What Does it Take to Be a Project Manager in Government?

The Interpretive Guidance for Project Manager Positions published by the Office of Personnel Management (OPM) in May of 2019 lays out the responsibilities that are shared by a wide range of project managers. It also provides precise criteria to be used in the evaluation of current and future project managers in the Federal Government. The production of this guidance involved consideration by numerous government organizations that oversee human resources, financial management, procurement, and other related functions.


While we understand that the day-to-day activities of the project manager who leads a software development project will be much different from one who is responsible for building a bridge. We also know that there will be some similarities in their duties. For example, candidates for both project manager positions should:

  • Have a comprehensive understanding of the project plan including objectives, scope, requirements, and deliverables
  • Be able to develop, coordinate, and manage project activities and resources to meet project objectives
  • Coordinate with contracting officers and contracting officer’s representatives to direct and monitor contractors’ efforts to ensure compliance with relevant government regulations
  • Mitigate risks, maintain quality assurance, and address concerns while overseeing phase, milestone, and final project reviews
  • Communicate project status in the format and frequency required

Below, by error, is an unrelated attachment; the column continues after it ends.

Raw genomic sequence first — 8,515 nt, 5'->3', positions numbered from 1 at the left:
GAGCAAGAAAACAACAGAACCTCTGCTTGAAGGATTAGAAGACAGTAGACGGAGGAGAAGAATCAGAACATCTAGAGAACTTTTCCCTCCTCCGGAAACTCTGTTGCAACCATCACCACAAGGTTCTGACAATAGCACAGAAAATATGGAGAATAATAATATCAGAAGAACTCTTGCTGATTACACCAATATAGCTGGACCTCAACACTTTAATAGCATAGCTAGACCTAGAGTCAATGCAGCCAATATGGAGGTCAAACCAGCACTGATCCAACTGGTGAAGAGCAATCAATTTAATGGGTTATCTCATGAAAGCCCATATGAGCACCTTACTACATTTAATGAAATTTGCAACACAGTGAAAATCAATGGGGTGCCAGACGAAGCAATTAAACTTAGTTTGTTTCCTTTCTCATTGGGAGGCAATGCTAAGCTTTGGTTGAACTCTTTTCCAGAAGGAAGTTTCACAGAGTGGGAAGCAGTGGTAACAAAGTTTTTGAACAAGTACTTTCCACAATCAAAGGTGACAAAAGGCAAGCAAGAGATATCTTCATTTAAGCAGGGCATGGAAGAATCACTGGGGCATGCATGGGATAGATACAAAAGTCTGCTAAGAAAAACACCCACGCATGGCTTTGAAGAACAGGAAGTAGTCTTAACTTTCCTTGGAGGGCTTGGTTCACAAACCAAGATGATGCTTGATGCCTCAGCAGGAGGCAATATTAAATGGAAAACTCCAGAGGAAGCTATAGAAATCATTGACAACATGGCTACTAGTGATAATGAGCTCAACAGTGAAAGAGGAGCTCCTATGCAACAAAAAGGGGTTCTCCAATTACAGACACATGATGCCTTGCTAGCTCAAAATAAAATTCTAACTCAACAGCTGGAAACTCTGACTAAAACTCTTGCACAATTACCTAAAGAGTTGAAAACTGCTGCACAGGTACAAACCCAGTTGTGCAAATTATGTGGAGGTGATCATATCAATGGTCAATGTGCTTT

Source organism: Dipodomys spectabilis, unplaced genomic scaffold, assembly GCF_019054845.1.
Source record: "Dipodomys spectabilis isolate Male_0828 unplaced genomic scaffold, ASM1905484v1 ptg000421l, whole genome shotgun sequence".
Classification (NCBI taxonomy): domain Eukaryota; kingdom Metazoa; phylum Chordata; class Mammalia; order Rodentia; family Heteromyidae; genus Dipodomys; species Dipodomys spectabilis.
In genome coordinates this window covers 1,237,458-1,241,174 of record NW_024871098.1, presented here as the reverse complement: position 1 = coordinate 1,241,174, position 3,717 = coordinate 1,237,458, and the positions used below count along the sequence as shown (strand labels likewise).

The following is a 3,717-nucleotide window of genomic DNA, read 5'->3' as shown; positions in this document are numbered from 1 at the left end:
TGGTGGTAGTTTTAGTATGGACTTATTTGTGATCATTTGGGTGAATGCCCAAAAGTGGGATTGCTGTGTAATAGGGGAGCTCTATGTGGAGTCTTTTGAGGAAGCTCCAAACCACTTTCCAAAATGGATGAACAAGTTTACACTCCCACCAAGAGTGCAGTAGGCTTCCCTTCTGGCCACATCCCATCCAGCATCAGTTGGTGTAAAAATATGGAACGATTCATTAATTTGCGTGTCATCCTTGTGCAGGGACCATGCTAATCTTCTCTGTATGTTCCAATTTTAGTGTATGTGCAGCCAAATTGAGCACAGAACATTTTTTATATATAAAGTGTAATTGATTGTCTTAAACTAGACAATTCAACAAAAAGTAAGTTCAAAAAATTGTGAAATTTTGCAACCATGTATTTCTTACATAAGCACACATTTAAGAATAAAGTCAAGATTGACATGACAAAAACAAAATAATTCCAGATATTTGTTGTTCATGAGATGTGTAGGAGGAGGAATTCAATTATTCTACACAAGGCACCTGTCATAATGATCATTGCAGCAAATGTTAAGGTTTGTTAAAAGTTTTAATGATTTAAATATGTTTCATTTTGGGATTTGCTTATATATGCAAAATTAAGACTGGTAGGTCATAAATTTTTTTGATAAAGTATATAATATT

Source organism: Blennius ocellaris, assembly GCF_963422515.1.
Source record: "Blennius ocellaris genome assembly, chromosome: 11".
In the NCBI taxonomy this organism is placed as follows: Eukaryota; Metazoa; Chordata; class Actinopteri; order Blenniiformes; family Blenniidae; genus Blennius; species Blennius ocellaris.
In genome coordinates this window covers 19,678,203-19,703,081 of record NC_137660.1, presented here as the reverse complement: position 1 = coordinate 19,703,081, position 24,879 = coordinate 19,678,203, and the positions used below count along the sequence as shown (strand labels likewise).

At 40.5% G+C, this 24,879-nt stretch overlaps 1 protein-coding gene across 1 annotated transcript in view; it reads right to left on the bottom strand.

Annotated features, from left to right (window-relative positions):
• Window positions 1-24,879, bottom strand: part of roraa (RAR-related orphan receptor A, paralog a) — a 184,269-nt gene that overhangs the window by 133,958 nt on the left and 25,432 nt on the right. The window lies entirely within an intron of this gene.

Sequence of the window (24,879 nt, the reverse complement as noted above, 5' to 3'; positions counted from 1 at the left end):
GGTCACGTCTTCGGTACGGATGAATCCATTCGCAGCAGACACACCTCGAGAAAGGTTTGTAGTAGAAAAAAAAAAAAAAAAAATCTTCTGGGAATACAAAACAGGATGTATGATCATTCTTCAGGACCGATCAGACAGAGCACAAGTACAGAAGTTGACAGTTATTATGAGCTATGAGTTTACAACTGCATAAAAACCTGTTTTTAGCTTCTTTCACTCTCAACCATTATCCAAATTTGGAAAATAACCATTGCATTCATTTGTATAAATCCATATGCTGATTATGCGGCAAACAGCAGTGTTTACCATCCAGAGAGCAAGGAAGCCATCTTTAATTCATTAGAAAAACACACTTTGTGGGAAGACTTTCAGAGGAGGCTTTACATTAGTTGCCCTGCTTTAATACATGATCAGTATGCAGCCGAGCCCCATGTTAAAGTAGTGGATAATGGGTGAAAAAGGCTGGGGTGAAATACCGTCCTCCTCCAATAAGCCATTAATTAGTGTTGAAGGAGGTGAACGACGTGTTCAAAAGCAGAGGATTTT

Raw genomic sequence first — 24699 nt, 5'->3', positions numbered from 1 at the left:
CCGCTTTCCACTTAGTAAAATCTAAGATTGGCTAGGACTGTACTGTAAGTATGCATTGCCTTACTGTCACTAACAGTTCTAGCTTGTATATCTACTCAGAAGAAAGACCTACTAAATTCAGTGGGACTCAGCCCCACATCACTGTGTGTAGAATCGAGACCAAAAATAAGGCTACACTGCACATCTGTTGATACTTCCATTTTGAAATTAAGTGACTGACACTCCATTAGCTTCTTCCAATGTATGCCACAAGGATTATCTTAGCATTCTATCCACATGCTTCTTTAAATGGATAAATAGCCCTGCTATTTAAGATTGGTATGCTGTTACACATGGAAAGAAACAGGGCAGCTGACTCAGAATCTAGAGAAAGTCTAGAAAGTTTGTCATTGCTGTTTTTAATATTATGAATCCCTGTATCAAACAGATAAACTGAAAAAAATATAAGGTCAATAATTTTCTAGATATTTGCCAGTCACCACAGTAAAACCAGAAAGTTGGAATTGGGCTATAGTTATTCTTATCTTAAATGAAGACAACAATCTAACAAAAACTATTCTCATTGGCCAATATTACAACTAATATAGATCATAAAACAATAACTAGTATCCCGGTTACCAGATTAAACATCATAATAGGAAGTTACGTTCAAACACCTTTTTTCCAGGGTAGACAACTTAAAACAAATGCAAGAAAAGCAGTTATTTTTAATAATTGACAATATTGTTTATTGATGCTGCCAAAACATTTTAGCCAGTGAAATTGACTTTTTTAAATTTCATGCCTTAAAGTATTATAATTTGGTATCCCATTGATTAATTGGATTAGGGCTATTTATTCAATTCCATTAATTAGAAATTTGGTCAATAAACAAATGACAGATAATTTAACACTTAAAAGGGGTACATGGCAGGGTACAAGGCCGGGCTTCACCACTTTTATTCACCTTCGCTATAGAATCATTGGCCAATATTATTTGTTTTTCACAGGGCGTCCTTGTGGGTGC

Forming the very foundation of project management, all time, effort, material and financial resources expended — from planning through completion — must be dedicated to meeting the objective of the project.


This guidance is part of the implementation of the Program Management Improvement Accountability Act (PMIAA), which addresses program and project management workforce concerns and objectives. In addition to baseline responsibilities, OMB has described 52 competencies, which consist of basic skills and characteristics, interpersonal skills, and management skills. Many of these competencies are identical to those listed in the Executive Core Qualifications (ECQs), which are required for Senior Executive Service positions.


Project Management in Real Life

One of the key drivers of The President’s Management Agenda is elevating the government workforce to better meet the needs of the American people. Although this objective is likely to touch the role of every public service worker over time, it is appropriate that we see this early initiative to reform the crucial role of project manager. From planning to execution, strategically managing personnel and resources, overcoming obstacles, solving problems, and mitigating risks, much of our success relies on project managers’ decisions.

For those of you who are project managers in the Federal space feeling the day-to-day pressures of the job, take a moment to enjoy the comic relief provided by this blog, The Daily Life of a Project Manager Demonstrated in GIFs.

What’s Your Point-of-View?

What are your experiences with project management in the Federal environment? Do you feel that PMIAA addresses the real-life concerns of project managers? If you were solely responsible for reforming Federal project management, what would you do?

Please share your perspectives in the comment section below.

Thanks to Bob Knight for contributing to this blog.

Written by:
Natalie Komitsky
Project & Program Management
Media Type:

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